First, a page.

Whenever I sit down and read the news every morning, I expect to see Facebook somewhere. Maybe one morning I’ll see a BBC article about Facebook’s lawsuit, or maybe I’ll find a CNN article about the unprohibited spread of fake news on the social media site. Point is, I expect nothing but bad news from Facebook. I think this expectation is valid.
However, this morning was a bit different; I find myself sort of…agreeing with a decision Facebook made which is terrifying.
What decision could Facebook have possibly made that forced an avid hater to agree with them? Well, it all has to do with the Likes system.
Will Removing Likes Solve Facebook’s Bias Problem:
Hiding Likes, Hiding Bias:
TechCrunch reported that Facebook is testing the removal of Like counts on News Feed posts. This means that users wouldn’t be able to see how many people actually liked the post. Yes, don’t worry, you can still like a post, but no one would know you liked it.
So, what does Facebook have to gain from this move? Why would removing the like count on News Feed posts help the user in any way? Well, it’s pretty simple: personal bias.
Social media is, at its core, a communication tool, except instead of one-on-one communication, you’re communicating with the world. While this is amazing and brings many opportunities, potential communication with millions, even billions of people has its share of downsides. One of these downsides is the feeling of bias against yourself when compared to others.
Avoiding Personal Bias:
Social media houses many online “influencers”, people who thrive and live on their chosen social media platform. When you take a look at their profile pages, you ‘re looking at a highlight reel of their life: only the best parts of their life. However, it can be hard not to think lowly about yourself in comparison to these influencers because, at the end of the day, you may not have as big of a highlight reel as them.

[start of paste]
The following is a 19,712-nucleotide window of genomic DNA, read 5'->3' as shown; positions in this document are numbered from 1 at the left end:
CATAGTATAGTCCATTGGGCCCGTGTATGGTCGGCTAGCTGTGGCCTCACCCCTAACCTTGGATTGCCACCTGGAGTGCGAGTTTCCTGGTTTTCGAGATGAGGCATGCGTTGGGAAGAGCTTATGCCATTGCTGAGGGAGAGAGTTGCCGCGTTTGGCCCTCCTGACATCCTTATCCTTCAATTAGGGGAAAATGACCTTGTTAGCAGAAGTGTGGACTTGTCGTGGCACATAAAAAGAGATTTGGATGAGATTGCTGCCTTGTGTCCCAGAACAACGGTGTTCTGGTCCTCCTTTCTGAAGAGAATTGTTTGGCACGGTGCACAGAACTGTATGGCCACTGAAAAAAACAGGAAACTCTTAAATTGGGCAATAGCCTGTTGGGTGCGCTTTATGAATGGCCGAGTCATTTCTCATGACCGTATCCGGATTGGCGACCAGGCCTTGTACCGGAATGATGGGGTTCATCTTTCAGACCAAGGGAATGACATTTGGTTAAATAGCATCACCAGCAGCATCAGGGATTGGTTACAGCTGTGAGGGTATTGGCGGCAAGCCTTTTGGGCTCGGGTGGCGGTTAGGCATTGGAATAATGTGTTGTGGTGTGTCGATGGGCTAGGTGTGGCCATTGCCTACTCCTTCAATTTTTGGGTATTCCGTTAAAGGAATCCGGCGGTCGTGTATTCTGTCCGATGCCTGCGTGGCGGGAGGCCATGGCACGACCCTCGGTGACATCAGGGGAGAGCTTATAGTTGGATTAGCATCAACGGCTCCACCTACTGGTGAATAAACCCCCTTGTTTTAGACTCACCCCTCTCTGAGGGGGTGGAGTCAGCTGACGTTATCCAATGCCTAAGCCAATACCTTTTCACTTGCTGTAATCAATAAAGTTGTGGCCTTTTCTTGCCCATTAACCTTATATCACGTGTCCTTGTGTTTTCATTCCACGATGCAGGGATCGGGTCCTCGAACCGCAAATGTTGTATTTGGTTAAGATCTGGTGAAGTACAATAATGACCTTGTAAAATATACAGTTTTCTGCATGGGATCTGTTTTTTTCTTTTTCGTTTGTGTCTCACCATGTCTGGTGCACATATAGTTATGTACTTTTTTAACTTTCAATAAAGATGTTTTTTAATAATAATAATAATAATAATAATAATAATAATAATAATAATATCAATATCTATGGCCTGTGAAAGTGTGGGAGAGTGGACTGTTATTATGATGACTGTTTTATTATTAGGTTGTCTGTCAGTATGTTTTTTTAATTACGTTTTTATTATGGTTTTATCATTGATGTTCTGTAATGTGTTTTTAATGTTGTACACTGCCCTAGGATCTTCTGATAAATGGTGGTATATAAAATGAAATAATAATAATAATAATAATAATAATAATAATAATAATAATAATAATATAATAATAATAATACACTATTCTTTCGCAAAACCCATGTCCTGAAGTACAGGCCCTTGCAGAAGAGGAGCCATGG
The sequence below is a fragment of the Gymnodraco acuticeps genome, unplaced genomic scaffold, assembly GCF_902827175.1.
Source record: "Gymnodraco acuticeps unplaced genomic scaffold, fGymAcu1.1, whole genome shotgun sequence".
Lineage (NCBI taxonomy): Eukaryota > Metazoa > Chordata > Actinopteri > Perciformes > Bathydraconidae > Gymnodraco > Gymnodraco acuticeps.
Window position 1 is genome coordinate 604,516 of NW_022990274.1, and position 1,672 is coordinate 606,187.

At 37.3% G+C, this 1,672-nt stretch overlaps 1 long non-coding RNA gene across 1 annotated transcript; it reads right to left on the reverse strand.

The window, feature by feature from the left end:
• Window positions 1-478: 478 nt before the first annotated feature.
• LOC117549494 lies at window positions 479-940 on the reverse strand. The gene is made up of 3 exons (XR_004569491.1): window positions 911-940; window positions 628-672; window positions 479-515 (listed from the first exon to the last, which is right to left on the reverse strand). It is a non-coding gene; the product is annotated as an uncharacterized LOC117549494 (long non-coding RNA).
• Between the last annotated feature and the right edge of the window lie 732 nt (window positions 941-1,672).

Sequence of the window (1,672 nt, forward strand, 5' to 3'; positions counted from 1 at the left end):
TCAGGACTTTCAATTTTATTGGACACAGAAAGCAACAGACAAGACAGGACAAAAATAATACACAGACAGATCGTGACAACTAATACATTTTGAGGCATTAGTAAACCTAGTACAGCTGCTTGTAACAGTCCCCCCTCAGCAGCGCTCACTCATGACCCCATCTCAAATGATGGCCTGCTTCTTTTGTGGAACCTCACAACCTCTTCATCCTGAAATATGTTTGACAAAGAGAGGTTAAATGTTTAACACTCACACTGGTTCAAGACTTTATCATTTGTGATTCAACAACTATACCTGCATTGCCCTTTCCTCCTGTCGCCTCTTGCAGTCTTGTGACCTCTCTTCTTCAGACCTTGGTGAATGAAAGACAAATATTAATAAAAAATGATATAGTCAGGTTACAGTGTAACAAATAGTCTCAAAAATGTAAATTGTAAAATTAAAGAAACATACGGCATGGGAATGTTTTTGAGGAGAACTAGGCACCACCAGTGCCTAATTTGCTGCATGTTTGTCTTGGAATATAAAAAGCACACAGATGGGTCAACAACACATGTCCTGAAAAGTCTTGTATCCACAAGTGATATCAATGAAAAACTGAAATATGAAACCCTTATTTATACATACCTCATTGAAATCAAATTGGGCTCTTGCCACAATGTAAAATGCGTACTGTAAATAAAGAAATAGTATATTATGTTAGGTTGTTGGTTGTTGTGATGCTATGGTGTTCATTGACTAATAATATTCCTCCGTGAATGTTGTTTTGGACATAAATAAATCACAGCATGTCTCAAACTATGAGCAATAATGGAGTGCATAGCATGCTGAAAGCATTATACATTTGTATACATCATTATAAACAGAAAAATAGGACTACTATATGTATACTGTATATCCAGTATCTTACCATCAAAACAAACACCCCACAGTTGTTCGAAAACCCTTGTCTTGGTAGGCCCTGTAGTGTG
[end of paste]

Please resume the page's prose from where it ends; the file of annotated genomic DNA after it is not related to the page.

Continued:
It’s not only influencers either; most people only post the best parts of their life on social media. After all, why would you share the worst moments with everyone else?
Feelings of inadequacy are common on social media, especially with the younger demographics, who think that these highlight reels are the person’s actual life, not a highlight a reel.
This is the bias that social media, especially Facebook, bring: bias against yourself, AKA personal bias. A bias that can make your existence feel as random as a password made in Chrome’s random password generator. What I’m saying is that this personal bias can really take a toll on a user and steps need to be taken to prevent these feelings of inadequacy.
However, all that said, will remove Like counts are effective in lessening the personal bias that users experience?
A Bright Future:
This isn’t Facebook’s bias first rodeo. They tested this feature on Instagram in 7 countries earlier this year, and while we don’t know the results of the test, Facebook commented that they were “excited” by said results. Now, this is Facebook we’re talking about, so that answer could be nothing but a lie, but I’m willing to give them the benefit of the doubt just this once. Just this once.
If Facebook goes ahead with the removal of like counters in the News Feed, it’ll for sure receive criticism. However, I hope they decide to keep the change anyways, as the long-term benefits outweigh the short-term criticism.
The world has become digitally-focused, with many people living on social media versus merely visiting once or twice a day. Due to this societal development, it’s important that care is taken on social media and the companies behind the sites lookout for the interests of their users, especially when it comes to mental health. Facebook may be on to something, and as much as it pains me to say it, they may be right.
However, I still wouldn’t trust them, even if they offered me a VPN deal of 100% off. One right can only correct one wrong, not one million.